Tibet

  • Tibet Earthquake Emergency Relief Paid Member

    From Tibetfund.org, We are very sad to report that hundreds have died and an estimated 10,000 mostly ethnic Tibetans were injured and left homeless in near-freezing temperatures in the aftermath of the earthquake that struck a sparsely populated region of Tibet in the early hours of April 14. More than 85 percent of the houses in Jiegu, a town of 100,000 people nearest the epicenter, were destroyed. Because solid information is still emerging from officials working in the area, it is difficult to know how many remain buried in the rubble. Most of the people in the region are Tibetan herders and farmers who are in immediate need of shelter, medicine, clothing and other necessities. More »
  • Matthieu Ricard Paid Member

    Molecular-biologist-turned-Tibetan-monk Matthieu Ricard is widely admired for his many talents, among them photography. But  Ricard's life seems best defined by his humanitarian work and devotion to the dharma. More »
  • Notable Documentary: The Sacred Sites of the Dalai Lamas Paid Member

    I recently had the chance to see the documentary movie The Sacred Sites of the Dalai Lamas: A Pilgrimage to the Oracle Lake. Directed by Michael Wiese, Sacred Sites follows a group of pilgrims on their journey to Lhamo Lhatso, the Tibetan lake of visions. The voyage is told from the point of view of Steve Dancz, a film score composer, who incidentally is also the narrator, cameraman, and music composer for the documentary. He is joined by his teacher and guide Glenn Mullin, and Bhutanese monk Khenpo Tashi. With Dancz providing the voice of the awe-inspired traveler, and Mullin and Khenpo Tashi offering insight, they make their way through Nepal and Tibet, visiting a variety of temples, stupas, monastaries, and caves along the way. More »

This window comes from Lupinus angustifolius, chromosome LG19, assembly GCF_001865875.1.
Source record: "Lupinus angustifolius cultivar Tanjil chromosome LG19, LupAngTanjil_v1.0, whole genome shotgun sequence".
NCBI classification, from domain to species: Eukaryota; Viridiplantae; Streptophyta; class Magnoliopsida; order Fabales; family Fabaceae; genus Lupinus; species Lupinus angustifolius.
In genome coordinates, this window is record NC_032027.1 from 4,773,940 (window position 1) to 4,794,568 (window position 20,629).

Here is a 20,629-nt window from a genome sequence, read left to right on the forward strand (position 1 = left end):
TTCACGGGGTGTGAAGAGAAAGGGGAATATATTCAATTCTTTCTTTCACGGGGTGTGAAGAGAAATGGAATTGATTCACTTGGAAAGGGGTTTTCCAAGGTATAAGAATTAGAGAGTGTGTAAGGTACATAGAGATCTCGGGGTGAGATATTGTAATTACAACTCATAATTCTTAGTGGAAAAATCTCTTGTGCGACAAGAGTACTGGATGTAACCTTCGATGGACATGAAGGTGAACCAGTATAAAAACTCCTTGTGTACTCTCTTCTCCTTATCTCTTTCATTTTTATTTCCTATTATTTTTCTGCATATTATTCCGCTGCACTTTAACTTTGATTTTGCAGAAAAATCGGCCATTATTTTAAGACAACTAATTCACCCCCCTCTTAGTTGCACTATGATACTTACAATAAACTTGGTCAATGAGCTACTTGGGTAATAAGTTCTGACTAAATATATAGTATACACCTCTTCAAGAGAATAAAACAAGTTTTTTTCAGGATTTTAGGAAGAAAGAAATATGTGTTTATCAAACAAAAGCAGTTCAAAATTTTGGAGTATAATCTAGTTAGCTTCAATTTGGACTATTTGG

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    Tibet-China Conflict Featured in this Week's The Economist Paid Member

    The Economist has published a lengthy report on the mass uprisings in Tibet earlier this year. The article is written from magazine's signature centrist point of view, and takes a relatively non-judgmental stance. The most interesting part is the author's musings on China's response to the riots in March. In a perplexing course of action, China did not react to the initial unrest with their usual level of brutal efficiency (several people were still killed). As a result, the chaos was allowed to spread far further than it may have otherwise. The article then goes on to offer cynical speculation on the motives of the Chinese government for their actions at the time(an excuse for the later wide-scale clampdown of the region, or caution leading up to the Olympics?), and then, the motives of all involved parties in general. More »
  • Recent news from the China-Tibet Drama Paid Member

    Drama: No other word quite encapsulates recent happenings so well. It's only barely an irreverent choice of words, considering the almost comical amount of nothing changing. First off, belated, but... Happy Birthday, His Holiness the Dalai Lama! Apparently, that is about as exuberant as the actual celebrations were. "Tibetans all over the world will be praying today for the long life of the Dalai Lama. But as the situation in Tibet continues to be bad, we have decided to not hold any cultural song and dance event to mark the event," -Thupten Samphel, spokesman of the exiled government. More »
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    China - Tibet talks begin, and we have.... Silence? Paid Member

    At least from the inside. No news about what went on behind closed doors between the Dalai Lama's envoys and the Chinese government. However, we do have some delicious sound bytes from both parties on the day of the talks, keeping with their usual messages to international media. From Tibetan government in exile: Hoping for results, while reiterating the call for international support of Tibet's not-quite-independence. From those in employ of the Chinese government: The Dalai Lama's followers incited violence. In conclusion, more of the same. Still, it doesn't have to mean more of the same ahead. I hope for the best, and look forward to good news when the talks are done. More »